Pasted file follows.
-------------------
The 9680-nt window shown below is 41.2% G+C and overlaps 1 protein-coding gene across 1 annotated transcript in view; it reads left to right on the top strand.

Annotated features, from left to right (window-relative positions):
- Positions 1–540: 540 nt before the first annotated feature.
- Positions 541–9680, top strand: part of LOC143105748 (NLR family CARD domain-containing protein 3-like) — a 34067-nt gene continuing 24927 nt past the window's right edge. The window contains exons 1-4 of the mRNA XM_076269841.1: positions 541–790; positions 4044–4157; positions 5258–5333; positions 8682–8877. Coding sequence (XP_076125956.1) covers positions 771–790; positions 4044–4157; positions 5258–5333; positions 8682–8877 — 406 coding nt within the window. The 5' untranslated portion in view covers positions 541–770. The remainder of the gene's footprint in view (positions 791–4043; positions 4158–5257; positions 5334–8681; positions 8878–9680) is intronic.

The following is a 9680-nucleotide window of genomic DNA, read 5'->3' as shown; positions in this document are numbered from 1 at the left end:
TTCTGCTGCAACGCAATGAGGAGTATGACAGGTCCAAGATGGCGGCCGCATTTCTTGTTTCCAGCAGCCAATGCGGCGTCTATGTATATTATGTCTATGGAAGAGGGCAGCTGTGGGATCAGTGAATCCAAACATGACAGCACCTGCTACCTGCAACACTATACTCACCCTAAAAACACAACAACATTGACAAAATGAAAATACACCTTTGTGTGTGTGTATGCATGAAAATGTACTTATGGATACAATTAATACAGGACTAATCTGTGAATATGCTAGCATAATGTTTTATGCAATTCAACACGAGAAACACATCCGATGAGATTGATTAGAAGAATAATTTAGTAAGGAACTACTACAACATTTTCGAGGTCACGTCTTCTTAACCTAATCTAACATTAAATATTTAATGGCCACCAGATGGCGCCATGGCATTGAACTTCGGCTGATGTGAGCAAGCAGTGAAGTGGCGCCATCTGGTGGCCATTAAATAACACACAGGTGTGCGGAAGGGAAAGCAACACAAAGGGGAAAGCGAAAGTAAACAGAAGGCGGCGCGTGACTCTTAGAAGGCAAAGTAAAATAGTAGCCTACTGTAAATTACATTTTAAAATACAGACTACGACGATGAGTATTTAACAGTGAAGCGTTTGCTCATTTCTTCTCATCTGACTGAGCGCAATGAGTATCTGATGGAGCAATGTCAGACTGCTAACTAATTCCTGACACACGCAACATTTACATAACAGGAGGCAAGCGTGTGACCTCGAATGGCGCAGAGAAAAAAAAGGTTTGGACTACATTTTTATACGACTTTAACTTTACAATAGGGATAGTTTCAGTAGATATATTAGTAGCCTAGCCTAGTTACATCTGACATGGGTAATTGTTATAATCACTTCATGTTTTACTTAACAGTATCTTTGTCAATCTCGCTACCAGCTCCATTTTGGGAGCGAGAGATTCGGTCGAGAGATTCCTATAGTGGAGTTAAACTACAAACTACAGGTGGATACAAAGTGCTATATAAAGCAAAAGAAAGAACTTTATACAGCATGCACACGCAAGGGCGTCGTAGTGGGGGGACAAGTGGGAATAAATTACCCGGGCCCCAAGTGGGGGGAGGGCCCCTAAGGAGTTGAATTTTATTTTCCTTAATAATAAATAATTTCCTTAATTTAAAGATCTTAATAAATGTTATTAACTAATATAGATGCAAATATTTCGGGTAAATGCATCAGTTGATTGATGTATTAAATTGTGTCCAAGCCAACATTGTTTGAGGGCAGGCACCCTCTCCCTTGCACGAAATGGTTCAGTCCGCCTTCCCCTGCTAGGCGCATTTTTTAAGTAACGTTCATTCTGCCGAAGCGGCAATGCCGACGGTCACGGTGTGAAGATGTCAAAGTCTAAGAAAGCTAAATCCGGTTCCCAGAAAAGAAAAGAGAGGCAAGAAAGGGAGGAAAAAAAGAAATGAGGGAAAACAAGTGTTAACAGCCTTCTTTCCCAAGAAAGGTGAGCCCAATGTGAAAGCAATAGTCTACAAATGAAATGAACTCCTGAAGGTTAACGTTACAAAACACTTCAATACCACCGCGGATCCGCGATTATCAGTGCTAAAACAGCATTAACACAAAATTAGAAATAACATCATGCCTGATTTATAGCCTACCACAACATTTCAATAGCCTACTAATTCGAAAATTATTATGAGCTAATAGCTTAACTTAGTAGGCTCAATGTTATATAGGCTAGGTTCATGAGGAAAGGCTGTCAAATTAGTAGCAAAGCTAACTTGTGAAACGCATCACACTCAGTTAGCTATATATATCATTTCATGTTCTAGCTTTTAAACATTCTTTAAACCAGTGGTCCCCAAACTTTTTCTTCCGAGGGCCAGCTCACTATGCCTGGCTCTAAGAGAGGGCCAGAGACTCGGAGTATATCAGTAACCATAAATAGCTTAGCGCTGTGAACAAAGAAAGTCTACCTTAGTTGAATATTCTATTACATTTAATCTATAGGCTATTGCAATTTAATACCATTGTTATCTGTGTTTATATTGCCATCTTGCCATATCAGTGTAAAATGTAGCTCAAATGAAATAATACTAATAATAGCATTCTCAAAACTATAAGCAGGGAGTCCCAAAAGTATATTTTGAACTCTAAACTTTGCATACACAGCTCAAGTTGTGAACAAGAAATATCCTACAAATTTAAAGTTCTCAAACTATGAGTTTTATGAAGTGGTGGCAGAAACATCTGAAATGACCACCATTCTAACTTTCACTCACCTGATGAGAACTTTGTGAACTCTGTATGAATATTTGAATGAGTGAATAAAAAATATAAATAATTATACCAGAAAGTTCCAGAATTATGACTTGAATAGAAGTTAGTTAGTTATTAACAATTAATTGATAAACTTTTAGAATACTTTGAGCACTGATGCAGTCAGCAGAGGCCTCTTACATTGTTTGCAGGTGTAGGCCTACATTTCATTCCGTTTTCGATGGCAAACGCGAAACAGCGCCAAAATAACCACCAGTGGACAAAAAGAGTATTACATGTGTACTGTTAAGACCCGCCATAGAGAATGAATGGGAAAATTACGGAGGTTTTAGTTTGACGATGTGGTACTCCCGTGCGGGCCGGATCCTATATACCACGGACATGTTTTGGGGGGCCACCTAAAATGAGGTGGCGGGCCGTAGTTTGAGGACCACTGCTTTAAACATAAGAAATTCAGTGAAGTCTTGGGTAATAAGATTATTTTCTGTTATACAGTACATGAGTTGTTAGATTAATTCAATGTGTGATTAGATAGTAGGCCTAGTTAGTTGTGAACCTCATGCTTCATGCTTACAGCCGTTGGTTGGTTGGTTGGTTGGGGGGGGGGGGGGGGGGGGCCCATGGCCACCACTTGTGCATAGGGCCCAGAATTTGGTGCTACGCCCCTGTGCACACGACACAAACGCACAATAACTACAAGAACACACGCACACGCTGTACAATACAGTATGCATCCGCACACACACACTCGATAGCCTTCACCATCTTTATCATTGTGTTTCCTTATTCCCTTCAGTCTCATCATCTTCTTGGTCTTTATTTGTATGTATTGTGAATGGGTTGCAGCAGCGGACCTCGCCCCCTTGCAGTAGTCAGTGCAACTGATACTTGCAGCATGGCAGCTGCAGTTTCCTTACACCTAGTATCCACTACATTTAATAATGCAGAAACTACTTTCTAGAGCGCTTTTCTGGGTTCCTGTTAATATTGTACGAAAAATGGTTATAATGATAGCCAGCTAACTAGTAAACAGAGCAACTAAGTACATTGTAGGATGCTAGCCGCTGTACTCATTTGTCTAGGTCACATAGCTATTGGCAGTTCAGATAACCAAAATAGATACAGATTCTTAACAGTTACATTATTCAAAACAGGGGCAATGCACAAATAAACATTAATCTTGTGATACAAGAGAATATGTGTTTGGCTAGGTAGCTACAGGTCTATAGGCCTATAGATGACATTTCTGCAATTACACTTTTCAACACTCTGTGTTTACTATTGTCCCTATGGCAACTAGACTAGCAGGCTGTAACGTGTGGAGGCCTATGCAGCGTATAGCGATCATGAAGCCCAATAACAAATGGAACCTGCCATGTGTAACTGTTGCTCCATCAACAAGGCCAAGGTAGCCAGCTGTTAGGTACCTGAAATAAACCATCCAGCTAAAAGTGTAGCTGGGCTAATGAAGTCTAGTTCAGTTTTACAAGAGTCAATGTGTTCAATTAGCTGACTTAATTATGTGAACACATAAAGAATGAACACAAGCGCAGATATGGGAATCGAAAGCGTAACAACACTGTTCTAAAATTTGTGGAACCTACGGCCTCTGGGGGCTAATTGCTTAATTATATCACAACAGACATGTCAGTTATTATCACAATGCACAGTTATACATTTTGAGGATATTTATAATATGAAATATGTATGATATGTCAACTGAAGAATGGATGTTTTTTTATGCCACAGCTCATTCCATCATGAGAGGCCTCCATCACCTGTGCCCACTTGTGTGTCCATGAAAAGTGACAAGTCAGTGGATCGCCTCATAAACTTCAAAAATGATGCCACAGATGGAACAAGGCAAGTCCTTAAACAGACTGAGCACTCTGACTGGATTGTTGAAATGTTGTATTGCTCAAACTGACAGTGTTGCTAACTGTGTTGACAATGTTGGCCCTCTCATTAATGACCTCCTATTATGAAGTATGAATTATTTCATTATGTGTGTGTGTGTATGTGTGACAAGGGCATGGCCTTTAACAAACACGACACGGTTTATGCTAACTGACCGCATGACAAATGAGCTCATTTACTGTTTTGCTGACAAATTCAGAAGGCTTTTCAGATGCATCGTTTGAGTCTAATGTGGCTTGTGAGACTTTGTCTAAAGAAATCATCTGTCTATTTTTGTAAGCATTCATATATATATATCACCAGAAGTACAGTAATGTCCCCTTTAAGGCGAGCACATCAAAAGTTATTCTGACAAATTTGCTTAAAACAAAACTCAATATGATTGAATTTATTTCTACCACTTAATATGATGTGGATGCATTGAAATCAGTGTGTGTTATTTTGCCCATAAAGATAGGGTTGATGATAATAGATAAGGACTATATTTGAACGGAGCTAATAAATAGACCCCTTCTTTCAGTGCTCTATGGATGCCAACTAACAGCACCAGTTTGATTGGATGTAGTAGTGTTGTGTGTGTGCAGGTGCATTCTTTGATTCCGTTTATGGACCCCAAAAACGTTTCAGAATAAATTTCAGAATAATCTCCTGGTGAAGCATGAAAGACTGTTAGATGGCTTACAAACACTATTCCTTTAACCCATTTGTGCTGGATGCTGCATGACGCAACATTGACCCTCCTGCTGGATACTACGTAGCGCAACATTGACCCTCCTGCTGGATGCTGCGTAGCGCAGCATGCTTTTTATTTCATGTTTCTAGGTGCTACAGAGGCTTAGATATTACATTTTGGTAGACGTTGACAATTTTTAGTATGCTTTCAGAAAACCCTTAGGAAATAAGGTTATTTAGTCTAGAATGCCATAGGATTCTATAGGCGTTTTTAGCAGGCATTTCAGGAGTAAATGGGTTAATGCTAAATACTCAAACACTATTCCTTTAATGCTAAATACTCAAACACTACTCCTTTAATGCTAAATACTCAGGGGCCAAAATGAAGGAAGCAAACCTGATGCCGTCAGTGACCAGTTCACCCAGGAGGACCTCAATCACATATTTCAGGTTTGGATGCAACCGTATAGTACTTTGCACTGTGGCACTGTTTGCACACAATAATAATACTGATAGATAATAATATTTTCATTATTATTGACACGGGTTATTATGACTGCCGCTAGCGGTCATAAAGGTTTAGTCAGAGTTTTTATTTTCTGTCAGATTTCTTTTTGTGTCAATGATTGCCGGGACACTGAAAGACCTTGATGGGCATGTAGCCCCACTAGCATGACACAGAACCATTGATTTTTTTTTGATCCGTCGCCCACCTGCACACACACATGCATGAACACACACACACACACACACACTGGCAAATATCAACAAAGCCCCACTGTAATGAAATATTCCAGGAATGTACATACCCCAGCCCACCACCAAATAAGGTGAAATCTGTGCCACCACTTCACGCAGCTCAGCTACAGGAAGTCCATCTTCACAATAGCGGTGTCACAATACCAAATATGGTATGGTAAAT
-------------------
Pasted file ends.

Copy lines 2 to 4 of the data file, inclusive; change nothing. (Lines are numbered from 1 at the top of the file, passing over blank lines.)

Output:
Annotated features, from left to right (window-relative positions):
- Positions 1–540: 540 nt before the first annotated feature.
- Positions 541–9680, top strand: part of LOC143105748 (NLR family CARD domain-containing protein 3-like) — a 34067-nt gene continuing 24927 nt past the window's right edge. The window contains exons 1-4 of the mRNA XM_076269841.1: positions 541–790; positions 4044–4157; positions 5258–5333; positions 8682–8877. Coding sequence (XP_076125956.1) covers positions 771–790; positions 4044–4157; positions 5258–5333; positions 8682–8877 — 406 coding nt within the window. The 5' untranslated portion in view covers positions 541–770. The remainder of the gene's footprint in view (positions 791–4043; positions 4158–5257; positions 5334–8681; positions 8878–9680) is intronic.